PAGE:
We also discuss clandestine broadcasting to Iran, using transmitters in Iraq. We solve the mystery of the number station contest, and Anne Blair Gould reviews the Guide to Broadcasting Stations by Philip Darrington.

The programme concludes with Arthur Cushen's DX report including a very clear recording of Radio Luxembourg signing off in English on 49 metres. 

Direct download: MN.02.07.1987.Monster.mp3
Category:Media Network Archives -- posted at: 10:18pm CEST

MN.02.10.1987. Europe No 1 & Citizen's Radio

We're postponing a series of features until the satellite link with Madagascar is resorted after maintenance.

Europe-1, a commercial network in France, has been heard on a Radio Caribbean on 1210 kHz 05 UTC. It seems it's the start of a major expansion plan.

We tell the story of Atlantic 252, which apparently was an idea from Luxembourg. More than 4 million pounds has been invested in the project. Radio Tara was the project name.

We explain the Stickers on the Move contest.  Radio Nacional Venezuela is being heard more regularly.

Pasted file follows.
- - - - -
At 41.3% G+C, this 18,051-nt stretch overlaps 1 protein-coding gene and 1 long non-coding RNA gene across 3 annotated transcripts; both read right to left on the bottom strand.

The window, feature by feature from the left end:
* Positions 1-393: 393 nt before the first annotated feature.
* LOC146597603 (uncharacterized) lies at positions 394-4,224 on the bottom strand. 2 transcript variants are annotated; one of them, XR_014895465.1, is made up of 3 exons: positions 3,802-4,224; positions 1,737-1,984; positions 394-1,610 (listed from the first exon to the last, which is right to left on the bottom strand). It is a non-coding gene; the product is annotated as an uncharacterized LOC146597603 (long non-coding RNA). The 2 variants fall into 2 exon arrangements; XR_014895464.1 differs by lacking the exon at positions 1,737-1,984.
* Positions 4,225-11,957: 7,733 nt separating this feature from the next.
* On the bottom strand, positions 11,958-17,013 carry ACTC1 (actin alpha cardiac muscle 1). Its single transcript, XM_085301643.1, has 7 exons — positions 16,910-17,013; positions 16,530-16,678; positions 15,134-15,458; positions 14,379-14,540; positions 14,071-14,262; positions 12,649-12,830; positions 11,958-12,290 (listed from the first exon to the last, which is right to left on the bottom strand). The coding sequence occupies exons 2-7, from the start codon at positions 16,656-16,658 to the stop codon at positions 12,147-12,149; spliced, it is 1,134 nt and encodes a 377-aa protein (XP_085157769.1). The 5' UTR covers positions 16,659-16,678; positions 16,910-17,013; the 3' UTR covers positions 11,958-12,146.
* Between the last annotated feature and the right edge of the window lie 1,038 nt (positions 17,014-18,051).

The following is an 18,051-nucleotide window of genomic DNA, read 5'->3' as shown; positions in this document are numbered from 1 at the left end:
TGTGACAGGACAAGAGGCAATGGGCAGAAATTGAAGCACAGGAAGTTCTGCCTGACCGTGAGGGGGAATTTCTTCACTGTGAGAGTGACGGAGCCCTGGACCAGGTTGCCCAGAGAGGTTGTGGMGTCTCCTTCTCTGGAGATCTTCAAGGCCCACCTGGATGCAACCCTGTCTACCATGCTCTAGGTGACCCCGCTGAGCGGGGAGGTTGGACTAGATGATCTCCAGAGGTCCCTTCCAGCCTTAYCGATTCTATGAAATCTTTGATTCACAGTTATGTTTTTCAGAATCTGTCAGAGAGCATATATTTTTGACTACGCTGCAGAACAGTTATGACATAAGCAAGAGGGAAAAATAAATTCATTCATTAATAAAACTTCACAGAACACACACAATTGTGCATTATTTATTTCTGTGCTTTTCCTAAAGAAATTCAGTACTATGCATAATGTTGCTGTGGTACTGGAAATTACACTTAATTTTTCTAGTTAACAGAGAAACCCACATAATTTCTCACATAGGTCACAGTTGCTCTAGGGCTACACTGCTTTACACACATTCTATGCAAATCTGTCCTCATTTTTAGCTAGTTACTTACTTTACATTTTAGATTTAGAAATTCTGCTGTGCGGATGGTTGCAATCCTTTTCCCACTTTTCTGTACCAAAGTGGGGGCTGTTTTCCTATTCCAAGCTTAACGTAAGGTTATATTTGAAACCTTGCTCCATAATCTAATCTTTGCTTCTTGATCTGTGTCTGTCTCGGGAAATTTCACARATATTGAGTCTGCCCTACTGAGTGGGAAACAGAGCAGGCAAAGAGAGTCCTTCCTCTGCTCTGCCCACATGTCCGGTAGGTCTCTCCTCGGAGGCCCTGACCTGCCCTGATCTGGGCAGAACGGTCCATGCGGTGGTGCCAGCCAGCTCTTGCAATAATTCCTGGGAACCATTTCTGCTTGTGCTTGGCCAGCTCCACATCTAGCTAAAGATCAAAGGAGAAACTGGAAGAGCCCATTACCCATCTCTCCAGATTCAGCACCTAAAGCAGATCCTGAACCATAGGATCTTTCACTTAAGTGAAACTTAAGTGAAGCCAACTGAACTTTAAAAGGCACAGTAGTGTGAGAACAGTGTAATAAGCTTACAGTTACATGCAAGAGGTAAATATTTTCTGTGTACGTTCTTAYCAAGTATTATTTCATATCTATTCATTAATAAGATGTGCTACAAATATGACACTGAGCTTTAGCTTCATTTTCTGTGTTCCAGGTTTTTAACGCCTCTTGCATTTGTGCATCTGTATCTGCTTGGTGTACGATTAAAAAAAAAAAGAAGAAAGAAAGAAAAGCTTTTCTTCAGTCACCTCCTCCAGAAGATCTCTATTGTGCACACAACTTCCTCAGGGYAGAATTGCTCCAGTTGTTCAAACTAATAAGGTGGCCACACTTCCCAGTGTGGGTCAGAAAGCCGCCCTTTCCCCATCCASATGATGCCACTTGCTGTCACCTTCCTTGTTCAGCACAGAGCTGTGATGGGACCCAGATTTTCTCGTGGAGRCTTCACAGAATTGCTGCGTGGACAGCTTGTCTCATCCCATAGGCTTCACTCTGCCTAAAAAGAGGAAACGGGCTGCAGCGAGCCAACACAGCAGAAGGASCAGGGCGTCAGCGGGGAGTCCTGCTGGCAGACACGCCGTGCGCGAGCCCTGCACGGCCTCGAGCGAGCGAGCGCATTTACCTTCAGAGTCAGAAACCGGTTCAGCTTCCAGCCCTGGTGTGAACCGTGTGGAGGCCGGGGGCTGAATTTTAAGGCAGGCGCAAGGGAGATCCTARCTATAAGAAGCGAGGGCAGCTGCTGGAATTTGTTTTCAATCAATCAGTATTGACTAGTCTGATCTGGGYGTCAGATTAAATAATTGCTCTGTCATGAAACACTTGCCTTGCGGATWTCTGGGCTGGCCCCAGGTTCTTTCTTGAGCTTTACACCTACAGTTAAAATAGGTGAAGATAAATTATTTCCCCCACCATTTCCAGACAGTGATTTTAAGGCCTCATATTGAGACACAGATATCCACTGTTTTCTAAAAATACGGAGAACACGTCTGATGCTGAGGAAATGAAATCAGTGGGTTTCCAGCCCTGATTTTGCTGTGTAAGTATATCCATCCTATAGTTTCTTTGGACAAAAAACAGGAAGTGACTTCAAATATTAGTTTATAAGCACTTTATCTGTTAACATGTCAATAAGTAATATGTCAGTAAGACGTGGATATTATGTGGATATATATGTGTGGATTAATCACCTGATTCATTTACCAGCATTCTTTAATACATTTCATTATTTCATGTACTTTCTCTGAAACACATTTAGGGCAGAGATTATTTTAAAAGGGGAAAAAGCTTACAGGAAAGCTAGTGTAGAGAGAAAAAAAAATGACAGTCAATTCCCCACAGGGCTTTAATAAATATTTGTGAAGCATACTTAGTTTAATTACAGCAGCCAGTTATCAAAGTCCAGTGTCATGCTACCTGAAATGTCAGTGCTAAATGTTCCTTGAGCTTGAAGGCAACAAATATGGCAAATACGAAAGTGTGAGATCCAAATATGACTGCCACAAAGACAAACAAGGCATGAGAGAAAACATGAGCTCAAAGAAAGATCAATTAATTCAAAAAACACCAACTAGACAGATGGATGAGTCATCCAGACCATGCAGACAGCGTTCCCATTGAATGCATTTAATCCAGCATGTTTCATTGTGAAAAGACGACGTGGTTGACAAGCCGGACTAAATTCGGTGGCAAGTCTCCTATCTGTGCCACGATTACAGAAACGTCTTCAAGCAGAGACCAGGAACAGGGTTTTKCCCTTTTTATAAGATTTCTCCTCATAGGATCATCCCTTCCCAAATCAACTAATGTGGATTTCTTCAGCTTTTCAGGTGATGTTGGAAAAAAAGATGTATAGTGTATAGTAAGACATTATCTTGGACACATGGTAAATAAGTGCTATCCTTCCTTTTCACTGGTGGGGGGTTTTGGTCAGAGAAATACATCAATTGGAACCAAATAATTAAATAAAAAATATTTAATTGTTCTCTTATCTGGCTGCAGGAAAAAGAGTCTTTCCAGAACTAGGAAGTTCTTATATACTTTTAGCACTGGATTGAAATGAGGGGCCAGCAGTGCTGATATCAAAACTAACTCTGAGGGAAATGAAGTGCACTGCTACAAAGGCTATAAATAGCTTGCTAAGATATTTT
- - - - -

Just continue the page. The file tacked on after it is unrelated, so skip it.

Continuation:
Paris KISS-FM has started a station Tahiti. We were clearly intrigued at how the signal got to the Pacific. Radio Finland has started using a new higher power transmitter on 963 kHz. 

Japanese cordless phones are being monitored on shortwave radios in India because they are so poorly made. We take the situation to its illogical conclusions. Ben Kobb explains that Citizens Band radio didn't start on 27 MHz but infact began in 1947 in 460 MHz. 

Direct download: MN.02.10.1987.europe1.mp3
Category:Media Network Archives -- posted at: 10:10pm CEST

MN.04.09.1987. The US Emergency Broadcast System

This edition of the programme discusses how the US Emergency Broadcast System works. This was a predecessor to what is now called the Emergency Alert System. Benn Kobb elaborates and Frank Lucia explains how President Truman gave the go-ahead for the development of the CONELRAD system. Gary Burgeois also explains what could go wrong at 9.33 every Saturday morning. It sounds like stations then were better prepared than today. 

The programme also discusses changes to the domestic shortwave service in Australia. Andy Sennitt explains that Nigeria has discontinued some of its shortwave services and the location of Radio Sovereign. Bob Tomalski (known as Roger Tate in those days) reports on DAT digital recorders. 

The tape of this programme didn't survive as well as others, which explains the slightly higher level of hiss than other editions at the start of the programme. But it quickly gets better. 

Direct download: MN.04.09.1987.emergency.mp3
Category:Media Network Archives -- posted at: 1:09pm CEST